mercoledì 2 maggio 2012

The Decision

England's national team is back to an Englishman after Roy Hodgson was hired by the FA. Hodgson is a veteran coach that had stints with the national teams of Switzerland, Finland and the United Arab Emirates, and with clubs in England, Sweden, Denmark, Norway, Switzerland and Italy. But what kind of coach FA appointed? Hodgson is a gentleman and a blue-collar worker. Maybe his workouts are boring but he thinks the best coaches just utilize 8-9 different training sessions. "He gets the 11 that he wants on a match-day and he drills everything in that he wants. It's certain drills defensive, certain drills attacking, and we work very hard at it. There are no diagrams. It's all on the pitch with the ball, nothing unopposed. We do a lot of work after every game on analysis, sorting the bad things out, sorting the good things out. It's nice to know what you work hard on works so well. We're two-and-a-half years down the line now, so we're all converted; it's just working on little things now and hoping we can still get better," Fulham player Simon Davis, who worked under Hodgosn, told to Jonathan Wilson. Roy Hodgson is grown at the school of former technical director of the FA Allen Wade, who introduced a new way of thinking about the game. Hodgson's philosophy is abt the same he learned under Wade, based on a number of principles which give you every part of the game as theorized. Wade first theorized the five principles of attacking and defending in football in the The F.A. Guide to Training and Coaching manual. The five attacking principles are penetration, support/depth, mobility, width and creativity/improvisation; the defensive principles are delay, depth, balance, concentration and composure/discipline/patience. Wade introduced the modern English football era favouring pressing, counter-attacks and direct passes. When Hodgson became manager of Swedish side of Halmstad in 1976, Swedish teams utilized a sweeper in a 5-men back line, favouring man--to-man coverage. Hodgson changed team's pattern, introducing Wade's concepts by switching to a 4-4-2 and using zonal marking: "On the first day of the season, 20 newspapers said Halmstads would go down. I’d qualified for my full coaching badge at 23 but that was my first season coaching adults. Halmstads had played a very different type of football to what I wanted, man-to-man across the field, with a libero. From the start it was: ‘Okay, you lads know nothing, this is what we’re going to do," he said. Hogdson likes the 4-4-2 pattern. So the England could have this look.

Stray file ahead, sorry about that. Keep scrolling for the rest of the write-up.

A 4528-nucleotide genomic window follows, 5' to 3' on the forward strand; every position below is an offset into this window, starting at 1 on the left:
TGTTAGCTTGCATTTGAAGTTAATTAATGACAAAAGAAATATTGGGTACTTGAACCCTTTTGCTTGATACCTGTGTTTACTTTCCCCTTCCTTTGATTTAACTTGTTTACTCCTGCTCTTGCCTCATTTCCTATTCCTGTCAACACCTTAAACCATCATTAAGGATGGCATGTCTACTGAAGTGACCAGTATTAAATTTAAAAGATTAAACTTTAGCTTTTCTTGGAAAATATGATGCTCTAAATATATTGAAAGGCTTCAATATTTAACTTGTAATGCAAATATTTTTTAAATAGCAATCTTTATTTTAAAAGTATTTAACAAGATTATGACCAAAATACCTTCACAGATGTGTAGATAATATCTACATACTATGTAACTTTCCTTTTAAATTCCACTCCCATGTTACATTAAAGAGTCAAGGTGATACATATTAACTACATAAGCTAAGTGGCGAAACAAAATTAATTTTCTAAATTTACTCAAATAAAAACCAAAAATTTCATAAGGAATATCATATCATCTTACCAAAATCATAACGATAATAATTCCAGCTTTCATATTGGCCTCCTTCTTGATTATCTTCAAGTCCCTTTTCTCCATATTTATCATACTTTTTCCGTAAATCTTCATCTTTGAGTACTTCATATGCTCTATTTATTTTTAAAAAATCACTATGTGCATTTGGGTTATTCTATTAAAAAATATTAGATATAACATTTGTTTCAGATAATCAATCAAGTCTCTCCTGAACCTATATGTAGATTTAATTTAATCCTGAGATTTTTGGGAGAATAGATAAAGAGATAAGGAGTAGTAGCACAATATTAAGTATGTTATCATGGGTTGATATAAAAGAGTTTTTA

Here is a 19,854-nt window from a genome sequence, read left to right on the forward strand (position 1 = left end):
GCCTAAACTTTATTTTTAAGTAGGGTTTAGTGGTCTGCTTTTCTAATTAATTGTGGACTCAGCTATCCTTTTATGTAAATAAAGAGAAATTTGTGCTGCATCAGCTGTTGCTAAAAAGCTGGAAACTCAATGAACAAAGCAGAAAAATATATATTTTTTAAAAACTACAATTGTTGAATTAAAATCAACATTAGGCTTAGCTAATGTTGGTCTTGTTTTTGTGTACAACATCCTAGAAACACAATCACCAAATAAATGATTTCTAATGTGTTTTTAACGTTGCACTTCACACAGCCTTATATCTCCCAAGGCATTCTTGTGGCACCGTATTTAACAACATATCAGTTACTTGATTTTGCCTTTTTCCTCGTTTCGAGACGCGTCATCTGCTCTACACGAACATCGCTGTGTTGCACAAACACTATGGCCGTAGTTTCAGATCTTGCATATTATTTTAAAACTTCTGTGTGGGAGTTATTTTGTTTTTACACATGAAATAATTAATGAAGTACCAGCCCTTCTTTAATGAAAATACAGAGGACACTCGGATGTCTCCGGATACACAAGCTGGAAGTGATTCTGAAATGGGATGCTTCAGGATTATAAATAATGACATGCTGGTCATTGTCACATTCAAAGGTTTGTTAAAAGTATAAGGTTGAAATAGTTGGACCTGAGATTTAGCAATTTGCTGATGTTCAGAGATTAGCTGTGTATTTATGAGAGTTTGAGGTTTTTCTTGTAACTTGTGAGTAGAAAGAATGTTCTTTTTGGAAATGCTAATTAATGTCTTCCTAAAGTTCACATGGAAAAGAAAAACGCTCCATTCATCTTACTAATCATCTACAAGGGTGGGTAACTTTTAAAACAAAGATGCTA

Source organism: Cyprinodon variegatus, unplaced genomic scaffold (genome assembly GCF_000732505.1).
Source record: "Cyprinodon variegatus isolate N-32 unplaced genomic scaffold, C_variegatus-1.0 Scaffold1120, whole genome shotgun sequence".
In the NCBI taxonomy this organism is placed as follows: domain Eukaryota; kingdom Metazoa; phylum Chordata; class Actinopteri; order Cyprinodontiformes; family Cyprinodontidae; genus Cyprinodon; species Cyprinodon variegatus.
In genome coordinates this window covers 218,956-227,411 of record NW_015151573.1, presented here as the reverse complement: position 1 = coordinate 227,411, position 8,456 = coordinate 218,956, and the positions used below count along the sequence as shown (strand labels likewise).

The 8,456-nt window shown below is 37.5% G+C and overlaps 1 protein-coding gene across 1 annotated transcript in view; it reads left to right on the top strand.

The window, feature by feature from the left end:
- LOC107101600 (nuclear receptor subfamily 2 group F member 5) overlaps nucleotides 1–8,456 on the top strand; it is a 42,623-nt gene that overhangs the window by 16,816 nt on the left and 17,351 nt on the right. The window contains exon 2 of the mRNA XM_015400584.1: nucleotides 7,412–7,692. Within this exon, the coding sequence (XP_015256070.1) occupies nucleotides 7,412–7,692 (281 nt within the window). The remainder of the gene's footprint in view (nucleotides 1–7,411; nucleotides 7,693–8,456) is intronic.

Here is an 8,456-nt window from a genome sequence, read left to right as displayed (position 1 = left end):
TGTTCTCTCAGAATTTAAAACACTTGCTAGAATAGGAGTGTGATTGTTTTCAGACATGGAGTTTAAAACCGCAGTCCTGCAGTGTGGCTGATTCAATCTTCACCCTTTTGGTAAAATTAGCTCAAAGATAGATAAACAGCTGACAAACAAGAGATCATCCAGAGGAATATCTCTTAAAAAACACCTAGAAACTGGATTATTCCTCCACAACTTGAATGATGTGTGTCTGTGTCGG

Pass and move are the keys of Hodgson's play style. He wants two central midfielders protecting the back four and two wings ready to attack the spaces. His team put emphasis on getting the ball into wide areas. But, above all, he likes the four-men back line that also give you, as he said, the option to get the full-backs forward when the chance happens. Every day in training is about team shape. He had success with this formation and method during latest stints. The only mess was at Liverpool, the club more similar to the England job about demands and intensity.  But the work with West Brom and Fulham was amazing. With the WBA, Hodgson employed a 4-4-2 pattern with a lot of short passes and an average pass success of more than 75%. The question is if England’s players would follow Hodgson's instructions and if Hodgson will be able to work out with this type of egos on the dressing room.

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